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  • FIRST POST
    • gbhxu
    • By gbhxu 17th May 17, 3:19 PM
    • 52Posts
    • 14Thanks
    gbhxu
    Fact - You're unlikely to win a Mandatory Reconsideration
    • #1
    • 17th May 17, 3:19 PM
    Fact - You're unlikely to win a Mandatory Reconsideration 17th May 17 at 3:19 PM
    Yes, it's true.

    The DWP have set an 80% target to uphold original decisions when you apply for Mandatory Reconsideration.

    In the past year it was actually 87.5!

    http://www.politics.co.uk/news/2017/05/16/dwp-sets-80-benefit-appeal-rejection-target
Page 1
    • TELLIT01
    • By TELLIT01 17th May 17, 4:02 PM
    • 3,611 Posts
    • 3,681 Thanks
    TELLIT01
    • #2
    • 17th May 17, 4:02 PM
    • #2
    • 17th May 17, 4:02 PM
    So even on your figures DWP staff overturn over 10% of decisions on MR. That's actually a higher figure than I expected as DMs make the original decision and a different DM does the reconsideration.

    Thinking about it, there should be an expectation of the original decision being upheld 100% of the time, or very near that. After all the correct decision should be made from the outset.
    Last edited by TELLIT01; 17-05-2017 at 6:58 PM.
    • venison
    • By venison 17th May 17, 8:29 PM
    • 1,003 Posts
    • 1,064 Thanks
    venison
    • #3
    • 17th May 17, 8:29 PM
    • #3
    • 17th May 17, 8:29 PM
    So you have a 1 in 5 chance of success.
    #WeStandTogether
    • TELLIT01
    • By TELLIT01 17th May 17, 10:06 PM
    • 3,611 Posts
    • 3,681 Thanks
    TELLIT01
    • #4
    • 17th May 17, 10:06 PM
    • #4
    • 17th May 17, 10:06 PM
    So you have a 1 in 5 chance of success.
    Originally posted by venison
    That's at the Mandatory Recon stage. Appeal is entirely different. I'm sure somebody can come up with the stats for successful appeals. From my experience at DWP, those responsible for the appeal decisions don't always stick to ensuring the rules and regs have been correctly applied. If they don't like the rules and regs it's not unknown for an appeal to succeed despite them being correctly interpreted and applied at the original decision.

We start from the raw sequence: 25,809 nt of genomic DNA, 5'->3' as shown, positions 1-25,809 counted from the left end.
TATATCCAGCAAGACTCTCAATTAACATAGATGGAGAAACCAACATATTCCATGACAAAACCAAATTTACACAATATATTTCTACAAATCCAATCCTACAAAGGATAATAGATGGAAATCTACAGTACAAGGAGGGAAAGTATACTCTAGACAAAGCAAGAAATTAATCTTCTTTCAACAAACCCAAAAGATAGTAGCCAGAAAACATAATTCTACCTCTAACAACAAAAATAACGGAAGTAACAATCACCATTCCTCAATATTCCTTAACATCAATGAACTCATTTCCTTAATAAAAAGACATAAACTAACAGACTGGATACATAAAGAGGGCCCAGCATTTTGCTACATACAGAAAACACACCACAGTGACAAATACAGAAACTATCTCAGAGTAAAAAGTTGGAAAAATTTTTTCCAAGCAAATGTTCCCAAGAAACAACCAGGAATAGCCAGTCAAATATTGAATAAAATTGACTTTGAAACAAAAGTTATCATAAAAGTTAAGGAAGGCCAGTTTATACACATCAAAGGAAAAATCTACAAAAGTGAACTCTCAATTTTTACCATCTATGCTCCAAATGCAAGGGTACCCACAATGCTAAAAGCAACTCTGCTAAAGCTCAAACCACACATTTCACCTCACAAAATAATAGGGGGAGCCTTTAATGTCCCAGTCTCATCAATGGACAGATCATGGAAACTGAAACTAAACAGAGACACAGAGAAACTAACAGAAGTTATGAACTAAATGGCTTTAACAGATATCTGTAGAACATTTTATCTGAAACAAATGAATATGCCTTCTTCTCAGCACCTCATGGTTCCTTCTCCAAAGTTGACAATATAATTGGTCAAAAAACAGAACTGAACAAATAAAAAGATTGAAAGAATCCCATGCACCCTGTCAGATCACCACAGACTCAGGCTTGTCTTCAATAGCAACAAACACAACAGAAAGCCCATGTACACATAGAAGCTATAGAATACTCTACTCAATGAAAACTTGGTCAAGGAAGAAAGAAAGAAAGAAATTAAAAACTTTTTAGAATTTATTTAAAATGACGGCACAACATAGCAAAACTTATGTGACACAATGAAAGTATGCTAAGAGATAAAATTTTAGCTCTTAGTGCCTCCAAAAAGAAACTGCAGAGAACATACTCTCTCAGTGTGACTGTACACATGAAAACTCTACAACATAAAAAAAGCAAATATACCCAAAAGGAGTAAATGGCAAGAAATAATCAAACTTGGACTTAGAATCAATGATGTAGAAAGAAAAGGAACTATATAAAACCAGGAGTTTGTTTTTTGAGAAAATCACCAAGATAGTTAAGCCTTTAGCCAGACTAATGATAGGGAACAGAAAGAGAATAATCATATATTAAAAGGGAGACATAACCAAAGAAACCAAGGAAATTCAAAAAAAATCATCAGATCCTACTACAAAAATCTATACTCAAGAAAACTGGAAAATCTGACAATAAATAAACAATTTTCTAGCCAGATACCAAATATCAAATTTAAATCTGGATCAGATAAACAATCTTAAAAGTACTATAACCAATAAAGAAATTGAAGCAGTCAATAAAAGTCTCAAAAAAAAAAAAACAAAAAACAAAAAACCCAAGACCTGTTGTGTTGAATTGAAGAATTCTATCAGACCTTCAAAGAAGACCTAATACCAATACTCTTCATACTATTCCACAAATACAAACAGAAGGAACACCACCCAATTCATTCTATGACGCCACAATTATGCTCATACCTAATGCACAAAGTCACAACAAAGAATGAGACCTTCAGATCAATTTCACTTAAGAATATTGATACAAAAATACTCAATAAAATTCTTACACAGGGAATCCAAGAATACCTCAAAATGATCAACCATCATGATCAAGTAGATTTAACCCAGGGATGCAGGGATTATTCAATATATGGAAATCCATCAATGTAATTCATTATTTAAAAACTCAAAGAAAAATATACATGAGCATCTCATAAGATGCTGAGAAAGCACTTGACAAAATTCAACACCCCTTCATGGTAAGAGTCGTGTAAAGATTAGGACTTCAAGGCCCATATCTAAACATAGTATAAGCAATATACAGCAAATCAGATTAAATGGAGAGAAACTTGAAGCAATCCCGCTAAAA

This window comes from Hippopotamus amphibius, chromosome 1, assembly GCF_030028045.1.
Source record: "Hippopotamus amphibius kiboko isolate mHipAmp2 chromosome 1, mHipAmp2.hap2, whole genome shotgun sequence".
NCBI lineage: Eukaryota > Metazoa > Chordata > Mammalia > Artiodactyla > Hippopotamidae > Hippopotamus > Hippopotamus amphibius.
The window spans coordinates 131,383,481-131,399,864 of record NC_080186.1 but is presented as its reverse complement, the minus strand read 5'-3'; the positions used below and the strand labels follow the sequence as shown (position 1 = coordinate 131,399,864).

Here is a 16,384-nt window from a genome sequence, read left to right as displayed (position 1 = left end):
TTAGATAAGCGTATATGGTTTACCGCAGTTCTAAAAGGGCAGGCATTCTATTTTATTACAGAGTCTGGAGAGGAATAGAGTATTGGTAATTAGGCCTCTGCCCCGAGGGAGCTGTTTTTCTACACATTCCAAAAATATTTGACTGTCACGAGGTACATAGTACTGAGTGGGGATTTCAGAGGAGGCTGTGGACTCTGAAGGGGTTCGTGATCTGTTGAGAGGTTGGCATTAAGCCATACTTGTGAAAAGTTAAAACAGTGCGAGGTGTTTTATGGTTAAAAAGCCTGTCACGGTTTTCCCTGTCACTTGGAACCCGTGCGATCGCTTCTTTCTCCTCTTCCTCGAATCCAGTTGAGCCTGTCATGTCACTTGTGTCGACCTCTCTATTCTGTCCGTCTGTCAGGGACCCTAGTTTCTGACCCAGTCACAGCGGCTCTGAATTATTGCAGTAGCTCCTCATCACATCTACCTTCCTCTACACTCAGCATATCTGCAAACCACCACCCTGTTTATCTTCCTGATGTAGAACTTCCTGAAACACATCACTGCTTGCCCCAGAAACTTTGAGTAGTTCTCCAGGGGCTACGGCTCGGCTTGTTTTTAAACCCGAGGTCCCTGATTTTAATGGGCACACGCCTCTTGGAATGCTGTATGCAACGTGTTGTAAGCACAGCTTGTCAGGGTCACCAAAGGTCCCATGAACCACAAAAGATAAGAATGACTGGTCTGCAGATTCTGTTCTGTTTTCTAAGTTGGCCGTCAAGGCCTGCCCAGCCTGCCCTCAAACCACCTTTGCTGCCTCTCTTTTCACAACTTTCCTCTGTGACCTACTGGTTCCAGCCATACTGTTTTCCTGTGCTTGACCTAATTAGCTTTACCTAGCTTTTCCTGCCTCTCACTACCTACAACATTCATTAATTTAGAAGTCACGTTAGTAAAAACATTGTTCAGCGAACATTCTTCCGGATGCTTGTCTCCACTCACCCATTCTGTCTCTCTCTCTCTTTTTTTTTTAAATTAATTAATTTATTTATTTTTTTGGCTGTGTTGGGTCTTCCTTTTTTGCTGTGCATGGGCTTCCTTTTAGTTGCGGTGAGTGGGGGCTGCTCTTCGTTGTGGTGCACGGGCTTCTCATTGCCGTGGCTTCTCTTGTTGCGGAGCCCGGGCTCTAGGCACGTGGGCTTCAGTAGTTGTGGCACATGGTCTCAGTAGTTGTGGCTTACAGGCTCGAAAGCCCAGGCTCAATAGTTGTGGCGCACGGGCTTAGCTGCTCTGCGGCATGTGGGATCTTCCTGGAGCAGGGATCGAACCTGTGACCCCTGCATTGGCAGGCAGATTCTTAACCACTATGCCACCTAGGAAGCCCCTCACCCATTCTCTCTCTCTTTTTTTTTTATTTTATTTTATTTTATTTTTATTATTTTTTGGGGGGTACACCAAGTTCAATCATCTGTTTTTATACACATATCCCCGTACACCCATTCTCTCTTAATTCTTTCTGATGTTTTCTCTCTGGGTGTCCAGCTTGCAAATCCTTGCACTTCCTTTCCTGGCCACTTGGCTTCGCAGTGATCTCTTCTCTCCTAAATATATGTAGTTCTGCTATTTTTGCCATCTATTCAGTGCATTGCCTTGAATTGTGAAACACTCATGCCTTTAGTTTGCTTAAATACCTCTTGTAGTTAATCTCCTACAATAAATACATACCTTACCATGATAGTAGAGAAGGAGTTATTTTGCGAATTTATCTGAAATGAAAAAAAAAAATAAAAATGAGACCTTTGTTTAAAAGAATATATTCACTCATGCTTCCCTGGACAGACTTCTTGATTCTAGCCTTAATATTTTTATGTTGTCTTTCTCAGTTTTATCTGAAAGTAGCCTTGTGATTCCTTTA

• Muttleythefrog
    • By Muttleythefrog 17th May 17, 10:44 PM
    • 10,067 Posts
    • 18,586 Thanks
    Muttleythefrog
    • #5
    • 17th May 17, 10:44 PM
    • #5
    • 17th May 17, 10:44 PM
    So you have a 1 in 5 chance of success.
    Originally posted by venison
    More like 1 in 8 judging from latest data... but as above... at appeal much greater chances.
    "Do not attribute to conspiracy what can adequately be explained by incompetence" - rogerblack
    • TELLIT01
    • By TELLIT01 18th May 17, 8:07 AM
    • 3,611 Posts
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    TELLIT01
    • #6
    • 18th May 17, 8:07 AM
    • #6
    • 18th May 17, 8:07 AM
    Sad but true - Mandatory Recon was introduced following an independent review of ESA a few years ago. The idea was that once a claimant had spoken to a DM and had the reasons explained they would accept the decision and go away but that didn't happen. It's only real impact in the majority of cases was to extend the time it takes to resolve appeals.
    • Alice Holt
    • By Alice Holt 18th May 17, 5:55 PM
    • 1,216 Posts